UBC Theses and Dissertations
Variability and species discrimination within the Protogonyaulax tamarensis/catenells species complex : toxic red-tide dinoflagellates Cembella, Allan Douglas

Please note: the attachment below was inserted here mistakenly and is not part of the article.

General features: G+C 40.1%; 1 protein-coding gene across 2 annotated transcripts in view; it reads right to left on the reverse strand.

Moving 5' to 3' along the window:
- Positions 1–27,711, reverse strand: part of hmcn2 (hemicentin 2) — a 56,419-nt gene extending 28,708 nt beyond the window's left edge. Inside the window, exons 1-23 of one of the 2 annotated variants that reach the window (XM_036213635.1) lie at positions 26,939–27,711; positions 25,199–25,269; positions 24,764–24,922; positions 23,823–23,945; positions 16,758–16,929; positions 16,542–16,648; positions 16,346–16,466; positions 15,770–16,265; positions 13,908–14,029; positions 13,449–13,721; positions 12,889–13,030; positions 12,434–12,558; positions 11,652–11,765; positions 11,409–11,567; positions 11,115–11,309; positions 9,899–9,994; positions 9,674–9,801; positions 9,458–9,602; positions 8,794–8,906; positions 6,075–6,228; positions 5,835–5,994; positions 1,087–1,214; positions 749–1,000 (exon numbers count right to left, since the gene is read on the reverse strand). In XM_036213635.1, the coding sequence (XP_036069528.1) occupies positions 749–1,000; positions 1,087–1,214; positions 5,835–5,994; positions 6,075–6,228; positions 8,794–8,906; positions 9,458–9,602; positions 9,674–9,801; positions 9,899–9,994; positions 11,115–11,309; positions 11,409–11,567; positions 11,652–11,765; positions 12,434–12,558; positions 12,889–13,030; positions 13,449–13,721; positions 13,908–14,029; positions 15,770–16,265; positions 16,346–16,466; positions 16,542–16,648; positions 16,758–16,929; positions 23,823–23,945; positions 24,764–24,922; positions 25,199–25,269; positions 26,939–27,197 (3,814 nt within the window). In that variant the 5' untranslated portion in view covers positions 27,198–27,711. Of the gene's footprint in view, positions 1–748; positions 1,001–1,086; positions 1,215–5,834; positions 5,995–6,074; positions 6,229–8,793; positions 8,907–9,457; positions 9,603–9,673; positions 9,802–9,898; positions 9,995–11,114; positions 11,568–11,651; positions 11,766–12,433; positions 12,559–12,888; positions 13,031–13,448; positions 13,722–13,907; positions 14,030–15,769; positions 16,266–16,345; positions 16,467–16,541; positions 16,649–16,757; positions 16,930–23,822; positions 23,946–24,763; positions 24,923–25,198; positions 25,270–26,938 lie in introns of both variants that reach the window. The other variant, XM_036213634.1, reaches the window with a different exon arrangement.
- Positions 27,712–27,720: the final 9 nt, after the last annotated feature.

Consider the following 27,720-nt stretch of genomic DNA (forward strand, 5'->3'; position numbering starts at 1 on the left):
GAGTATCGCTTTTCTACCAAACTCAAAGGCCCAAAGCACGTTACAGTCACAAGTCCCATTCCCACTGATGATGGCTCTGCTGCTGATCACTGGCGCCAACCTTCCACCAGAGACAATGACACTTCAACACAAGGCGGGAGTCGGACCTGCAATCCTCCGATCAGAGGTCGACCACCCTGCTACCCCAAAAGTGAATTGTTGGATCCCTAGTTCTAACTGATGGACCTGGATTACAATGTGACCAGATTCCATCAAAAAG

Thecate gonyaulacoid dinoflagellates referable to the genus Protogonyaulax Taylor cause paralytic shellfish poisoning (PSP) in coastal regions throughout the world. Isolates of the Protogonyaulax tamarensis/ catenella species complex from diverse geographical regions, including ten contemporaneous isolates from the same location, were subjected to chemotaxonomic analysis of soluble isozymes by gel electrophoresis, an analysis of toxin components using high-pressure (performance) liquid chromatography and quantitative nuclear DNA determinations by epifluorescence microphotometry. The results were compared with conventional morphological criteria used to discriminate among species, to establish taxonomic linkages and to estimate phenotypic and genotypic variation within this group. These biochemical methods, along with measurements of acclimated growth rate, offered a means of distinguishing between isolates of this species complex, for which the thecal plate patterns were substantially the same. The isozyme patterns revealed a high degree of genetic polymorphism within and among morphotypes and geographical populations. Yet, within the tamarensoid morphotype, isolates from the same location were more similar than to those from elsewhere. This general trend was supported by evidence from toxin profiles and DNA analysis, although toxin heterogeneity was a more conservative measure of variation than isozyme diversity. Protogonyaulax isolates varied markedly in total toxin concentration and toxicity, even through the culture cycle of individual isolates, but the toxin ratios were distinctive and relatively constant. The catenelloid and tamarensoid forms, the dominant morphotypes within this species complex, were not well correlated with the biochemical characters investigated. Given the occasional presence of morphological intermediates, the morphological features presently used to identify P. catenella and P. tamarensis cannot always be used to reliably discriminate between these morphospecies, and appear to be inadequate as stable species descriptors. At least two smaller isolates from allopatric populations exhibited morphological and biochemical differences large enough to indicate possible species divergence. The high level of genetic diversity reflected in the biochemical heterogeneity within populations from a given geographical area suggests that sibling species may also have arisen within sympatrically distributed Protogonyaulax populations.
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